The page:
Zimbabwe 406 and 241 for 7 (Taylor 67, Wiliams 47*, Fernando 2-43) lead Sri Lanka 293 (Mathews 64, Raza 7-113) by 354 runs
A tenth Test fifty from Brendan Taylor, and handy contributions from Sean Williams and Sikandar Raza, had ballooned Zimbabwe's lead to 354 at stumps on a rain-interrupted fourth day in Harare. But despite the hosts dominating the day's proceedings, Sri Lanka will fancy their chances to save the Tests after bad light, followed by rain, brought forced an early close.
The rain had earlier washed out the second half of the afternoon session, and upon resumption, it was a bit of surprise to see the Zimbabwe pair of Williams and Tinotenda Mutombodzi walking out to bat. Bad light had stopped play on the previous two days, and despite a theoretical two hours of play left, heavy cloud cover on the horizon had indicated a far shorter realistic playing time.
As it turned out only 5.3 overs were bowled in the final session before play was stopped. In that period Zimbabwe had added just 19 runs, while they lost the wicket of Mutombodzi, who had his leg stump knocked over after playing all around one from Suranga Lakmal.
Williams was left unbeaten on 47, with Donald Tiripano for the company on 1.
In the morning session, it was Taylor's quickfire 75-ball 67 that ensured Zimbabwe pressed home the advantage they had worked so hard to build the previous day. The most senior of Zimbabwe's batsman took the attack to Sri Lanka's bowlers in an innings laced with eight fours and a six.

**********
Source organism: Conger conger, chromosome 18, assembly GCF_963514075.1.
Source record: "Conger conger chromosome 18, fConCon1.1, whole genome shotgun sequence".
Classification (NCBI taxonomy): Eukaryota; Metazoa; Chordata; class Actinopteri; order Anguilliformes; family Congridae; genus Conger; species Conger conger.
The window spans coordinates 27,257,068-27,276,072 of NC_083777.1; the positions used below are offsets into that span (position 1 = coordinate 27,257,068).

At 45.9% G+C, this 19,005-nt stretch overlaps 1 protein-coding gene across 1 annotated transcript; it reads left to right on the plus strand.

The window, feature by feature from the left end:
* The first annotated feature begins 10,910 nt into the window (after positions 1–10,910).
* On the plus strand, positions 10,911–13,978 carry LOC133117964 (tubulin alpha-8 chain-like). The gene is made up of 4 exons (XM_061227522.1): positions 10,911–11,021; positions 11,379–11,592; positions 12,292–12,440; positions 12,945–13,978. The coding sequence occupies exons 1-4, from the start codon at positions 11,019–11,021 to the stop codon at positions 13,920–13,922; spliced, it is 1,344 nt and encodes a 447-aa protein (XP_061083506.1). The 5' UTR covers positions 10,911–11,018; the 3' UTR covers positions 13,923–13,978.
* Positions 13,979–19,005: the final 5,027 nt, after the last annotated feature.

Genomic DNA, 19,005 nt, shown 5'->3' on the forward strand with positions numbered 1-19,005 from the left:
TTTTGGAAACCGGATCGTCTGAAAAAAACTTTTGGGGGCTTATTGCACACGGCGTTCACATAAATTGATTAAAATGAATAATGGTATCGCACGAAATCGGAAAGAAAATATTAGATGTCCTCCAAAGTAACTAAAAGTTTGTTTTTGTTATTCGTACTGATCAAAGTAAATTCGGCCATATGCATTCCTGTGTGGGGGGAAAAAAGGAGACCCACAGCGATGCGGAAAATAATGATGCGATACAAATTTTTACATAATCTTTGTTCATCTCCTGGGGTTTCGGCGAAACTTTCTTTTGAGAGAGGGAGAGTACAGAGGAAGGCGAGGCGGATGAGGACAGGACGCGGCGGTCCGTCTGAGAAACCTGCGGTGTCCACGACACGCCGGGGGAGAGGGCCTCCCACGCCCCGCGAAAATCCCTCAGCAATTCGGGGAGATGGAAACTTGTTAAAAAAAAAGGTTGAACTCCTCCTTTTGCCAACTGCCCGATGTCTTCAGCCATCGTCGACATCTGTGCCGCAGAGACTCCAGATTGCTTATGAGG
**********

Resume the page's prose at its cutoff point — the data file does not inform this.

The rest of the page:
After Lasith Embuldeniya had got rid of Regis Chakabva early in the day, it was Taylor's entry that gave Zimbabwe the impetus they needed to push the scoring rate - much like in the first innings. His fifty came off just 55 deliveries.
In fact, Taylor was the only Zimbabwe batsman to give Embuldeniya any trouble, employing his favoured sweep and reverse sweep to make sure the left-arm spinner didn't settle on a line and length. At one point Dimuth Karunaratne was even forced to deploy seamers from both ends, such was Taylor's dominance over the spinners.
Taylor, who had been dropped on 30, was eventually dismissed when Lahiru Kumara trapped him lbw. Replays showed there might have been an inside edge, but with the DRS not available, Taylor had to walk.
That wicket though brought together Raza and Williams, who once again proved to be a problem for Sri Lanka's bowlers. The pair extended the home side's lead beyond the 300 mark by the time Raza fell, just a few minutes before the afternoon rain.
Their partnership was primarily an exercise in getting runs on the board quickly, and their attacking intent was signalled from the very first delivery after lunch, when Raza drilled a pitched up delivery from Dhananjaya de Silva through the covers for four. A few overs later it was Embuldeniya on the receiving end, picked off twice to the square leg fence by Williams.
In between, the pair were aggressive with their running, which meant their 70-run partnership for the sixth wicket came at just under four runs an over.
Raza was eventually dismissed, trapped lbw by Vishwa Fernando for 34. Fernando, along with Embuldeniya, was the pick of Sri Lanka's bowlers, both grabbing two wickets apiece.